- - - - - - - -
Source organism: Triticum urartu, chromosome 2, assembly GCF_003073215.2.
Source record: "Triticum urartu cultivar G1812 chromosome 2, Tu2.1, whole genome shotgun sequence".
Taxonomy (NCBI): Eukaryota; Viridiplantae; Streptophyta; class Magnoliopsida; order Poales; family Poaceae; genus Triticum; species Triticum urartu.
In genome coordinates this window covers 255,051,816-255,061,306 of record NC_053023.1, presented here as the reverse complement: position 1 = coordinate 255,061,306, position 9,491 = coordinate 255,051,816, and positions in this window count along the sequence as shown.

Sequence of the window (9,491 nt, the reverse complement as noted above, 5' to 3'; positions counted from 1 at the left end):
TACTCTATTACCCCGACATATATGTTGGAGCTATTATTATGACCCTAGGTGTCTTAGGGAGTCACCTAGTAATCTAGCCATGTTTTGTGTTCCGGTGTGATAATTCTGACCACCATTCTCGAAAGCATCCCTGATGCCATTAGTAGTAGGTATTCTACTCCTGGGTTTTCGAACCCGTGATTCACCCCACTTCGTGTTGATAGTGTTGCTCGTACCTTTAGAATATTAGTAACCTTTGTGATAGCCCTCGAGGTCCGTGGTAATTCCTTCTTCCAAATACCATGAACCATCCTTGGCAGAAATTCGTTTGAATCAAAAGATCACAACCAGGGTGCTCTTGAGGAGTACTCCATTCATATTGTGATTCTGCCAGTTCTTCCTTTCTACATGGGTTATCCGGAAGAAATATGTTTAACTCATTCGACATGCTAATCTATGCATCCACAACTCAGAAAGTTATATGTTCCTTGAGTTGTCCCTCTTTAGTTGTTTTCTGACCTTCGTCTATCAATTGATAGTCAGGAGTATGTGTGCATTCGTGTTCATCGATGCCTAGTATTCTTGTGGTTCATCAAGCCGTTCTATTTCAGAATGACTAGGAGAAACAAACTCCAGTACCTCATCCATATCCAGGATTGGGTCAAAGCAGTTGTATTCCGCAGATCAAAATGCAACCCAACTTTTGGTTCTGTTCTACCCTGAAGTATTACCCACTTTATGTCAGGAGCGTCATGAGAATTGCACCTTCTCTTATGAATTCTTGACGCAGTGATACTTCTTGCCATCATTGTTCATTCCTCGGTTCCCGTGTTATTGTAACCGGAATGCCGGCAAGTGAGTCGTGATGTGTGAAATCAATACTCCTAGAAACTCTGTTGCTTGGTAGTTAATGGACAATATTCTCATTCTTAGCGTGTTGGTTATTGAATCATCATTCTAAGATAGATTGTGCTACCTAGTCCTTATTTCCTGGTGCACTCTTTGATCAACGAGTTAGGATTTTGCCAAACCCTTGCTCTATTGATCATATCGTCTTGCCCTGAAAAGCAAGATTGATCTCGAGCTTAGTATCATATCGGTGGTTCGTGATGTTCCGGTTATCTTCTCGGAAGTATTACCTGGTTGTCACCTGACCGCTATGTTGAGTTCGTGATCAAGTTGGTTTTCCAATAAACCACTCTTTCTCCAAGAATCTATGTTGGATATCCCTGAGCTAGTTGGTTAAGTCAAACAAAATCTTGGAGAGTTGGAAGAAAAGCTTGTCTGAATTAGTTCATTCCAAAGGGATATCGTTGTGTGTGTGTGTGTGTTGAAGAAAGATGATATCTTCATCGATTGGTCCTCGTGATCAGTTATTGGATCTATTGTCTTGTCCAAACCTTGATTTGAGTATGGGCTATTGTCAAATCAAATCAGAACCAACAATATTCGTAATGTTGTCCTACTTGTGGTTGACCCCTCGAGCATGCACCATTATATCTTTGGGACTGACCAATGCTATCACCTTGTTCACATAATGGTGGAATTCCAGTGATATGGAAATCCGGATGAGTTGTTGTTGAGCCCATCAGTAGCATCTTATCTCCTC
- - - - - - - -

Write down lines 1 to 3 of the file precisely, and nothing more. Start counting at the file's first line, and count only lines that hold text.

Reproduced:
Source organism: Triticum urartu, chromosome 2, assembly GCF_003073215.2.
Source record: "Triticum urartu cultivar G1812 chromosome 2, Tu2.1, whole genome shotgun sequence".
Taxonomy (NCBI): Eukaryota; Viridiplantae; Streptophyta; class Magnoliopsida; order Poales; family Poaceae; genus Triticum; species Triticum urartu.